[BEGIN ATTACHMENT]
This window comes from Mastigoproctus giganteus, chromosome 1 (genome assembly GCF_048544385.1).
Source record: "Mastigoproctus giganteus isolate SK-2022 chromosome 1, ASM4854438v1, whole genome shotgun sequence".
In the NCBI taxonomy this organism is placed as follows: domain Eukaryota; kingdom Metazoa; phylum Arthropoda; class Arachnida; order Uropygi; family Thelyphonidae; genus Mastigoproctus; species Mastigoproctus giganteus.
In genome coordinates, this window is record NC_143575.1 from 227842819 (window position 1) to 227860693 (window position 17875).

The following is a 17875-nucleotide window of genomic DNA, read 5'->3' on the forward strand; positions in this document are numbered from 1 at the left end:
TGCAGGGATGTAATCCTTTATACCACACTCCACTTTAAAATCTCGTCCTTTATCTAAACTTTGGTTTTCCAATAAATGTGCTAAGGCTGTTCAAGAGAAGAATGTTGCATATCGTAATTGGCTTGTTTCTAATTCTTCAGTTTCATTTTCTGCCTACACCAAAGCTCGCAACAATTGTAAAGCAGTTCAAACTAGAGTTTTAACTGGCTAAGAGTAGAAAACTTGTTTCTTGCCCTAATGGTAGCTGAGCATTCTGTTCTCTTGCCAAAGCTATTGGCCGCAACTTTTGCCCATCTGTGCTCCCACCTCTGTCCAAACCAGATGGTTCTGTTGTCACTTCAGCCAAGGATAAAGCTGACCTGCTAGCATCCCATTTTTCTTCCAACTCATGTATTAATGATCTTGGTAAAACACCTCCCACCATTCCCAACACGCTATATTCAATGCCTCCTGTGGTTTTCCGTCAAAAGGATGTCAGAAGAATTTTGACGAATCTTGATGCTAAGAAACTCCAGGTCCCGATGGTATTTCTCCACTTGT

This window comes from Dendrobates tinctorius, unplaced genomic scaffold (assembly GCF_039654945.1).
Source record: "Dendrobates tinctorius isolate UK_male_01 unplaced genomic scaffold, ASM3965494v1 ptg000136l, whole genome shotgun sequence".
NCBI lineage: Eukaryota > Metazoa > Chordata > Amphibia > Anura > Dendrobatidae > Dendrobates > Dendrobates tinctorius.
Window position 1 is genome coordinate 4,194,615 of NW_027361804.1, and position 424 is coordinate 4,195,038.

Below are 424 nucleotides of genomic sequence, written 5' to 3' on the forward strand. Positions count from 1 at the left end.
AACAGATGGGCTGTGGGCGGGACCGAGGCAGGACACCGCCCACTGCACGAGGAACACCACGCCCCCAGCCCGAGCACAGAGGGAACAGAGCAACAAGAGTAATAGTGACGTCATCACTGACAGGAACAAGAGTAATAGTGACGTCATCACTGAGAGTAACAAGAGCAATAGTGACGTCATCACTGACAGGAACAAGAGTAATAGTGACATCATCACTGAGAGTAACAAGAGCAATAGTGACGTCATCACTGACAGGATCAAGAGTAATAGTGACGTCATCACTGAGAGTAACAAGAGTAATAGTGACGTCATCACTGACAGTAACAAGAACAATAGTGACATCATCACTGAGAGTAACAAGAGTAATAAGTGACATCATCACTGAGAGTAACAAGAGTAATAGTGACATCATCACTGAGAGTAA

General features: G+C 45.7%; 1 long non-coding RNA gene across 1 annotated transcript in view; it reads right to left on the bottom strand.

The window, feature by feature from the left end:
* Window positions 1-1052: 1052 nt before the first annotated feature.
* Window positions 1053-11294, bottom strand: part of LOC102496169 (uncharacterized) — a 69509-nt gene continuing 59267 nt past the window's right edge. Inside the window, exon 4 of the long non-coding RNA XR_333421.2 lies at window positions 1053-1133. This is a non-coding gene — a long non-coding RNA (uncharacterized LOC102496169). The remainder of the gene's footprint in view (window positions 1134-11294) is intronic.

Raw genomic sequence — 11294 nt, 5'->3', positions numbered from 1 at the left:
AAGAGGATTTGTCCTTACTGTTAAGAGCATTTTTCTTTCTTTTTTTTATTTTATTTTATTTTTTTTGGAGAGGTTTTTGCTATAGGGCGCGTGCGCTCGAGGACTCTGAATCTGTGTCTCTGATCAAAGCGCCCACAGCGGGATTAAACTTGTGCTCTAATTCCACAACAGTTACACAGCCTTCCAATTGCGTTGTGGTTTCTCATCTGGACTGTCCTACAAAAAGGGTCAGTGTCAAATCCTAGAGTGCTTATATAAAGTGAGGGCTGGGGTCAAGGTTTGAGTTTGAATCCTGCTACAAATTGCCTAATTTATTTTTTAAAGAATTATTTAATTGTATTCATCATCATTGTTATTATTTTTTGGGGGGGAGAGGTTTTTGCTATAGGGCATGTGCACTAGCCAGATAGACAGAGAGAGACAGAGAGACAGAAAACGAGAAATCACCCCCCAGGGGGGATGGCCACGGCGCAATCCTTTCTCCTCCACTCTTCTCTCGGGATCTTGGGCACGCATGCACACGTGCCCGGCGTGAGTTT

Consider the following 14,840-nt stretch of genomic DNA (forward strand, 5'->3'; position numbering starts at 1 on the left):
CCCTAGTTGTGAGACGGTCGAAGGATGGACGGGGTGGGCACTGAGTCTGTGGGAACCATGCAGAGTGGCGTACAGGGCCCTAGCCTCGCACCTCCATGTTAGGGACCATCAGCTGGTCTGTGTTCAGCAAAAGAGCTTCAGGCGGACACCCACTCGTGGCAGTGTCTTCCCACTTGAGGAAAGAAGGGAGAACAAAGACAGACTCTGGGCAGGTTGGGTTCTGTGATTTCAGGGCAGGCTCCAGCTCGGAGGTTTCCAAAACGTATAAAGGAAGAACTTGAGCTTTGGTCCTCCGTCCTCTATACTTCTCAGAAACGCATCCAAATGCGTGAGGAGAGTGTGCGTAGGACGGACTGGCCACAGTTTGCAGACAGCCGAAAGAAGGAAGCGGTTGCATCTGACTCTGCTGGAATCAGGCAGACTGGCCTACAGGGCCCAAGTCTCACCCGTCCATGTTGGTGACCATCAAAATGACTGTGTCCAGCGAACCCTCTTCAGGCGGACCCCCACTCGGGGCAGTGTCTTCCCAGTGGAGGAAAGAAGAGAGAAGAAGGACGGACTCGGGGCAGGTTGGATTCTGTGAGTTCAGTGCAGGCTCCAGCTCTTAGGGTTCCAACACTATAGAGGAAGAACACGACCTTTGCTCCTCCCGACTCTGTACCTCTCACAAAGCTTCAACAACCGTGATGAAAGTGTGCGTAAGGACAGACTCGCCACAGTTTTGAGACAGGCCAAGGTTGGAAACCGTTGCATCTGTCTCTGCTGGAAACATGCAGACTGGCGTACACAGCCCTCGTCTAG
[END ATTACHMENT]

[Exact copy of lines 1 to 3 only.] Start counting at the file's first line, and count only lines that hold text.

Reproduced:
This window comes from Mastigoproctus giganteus, chromosome 1 (genome assembly GCF_048544385.1).
Source record: "Mastigoproctus giganteus isolate SK-2022 chromosome 1, ASM4854438v1, whole genome shotgun sequence".
In the NCBI taxonomy this organism is placed as follows: domain Eukaryota; kingdom Metazoa; phylum Arthropoda; class Arachnida; order Uropygi; family Thelyphonidae; genus Mastigoproctus; species Mastigoproctus giganteus.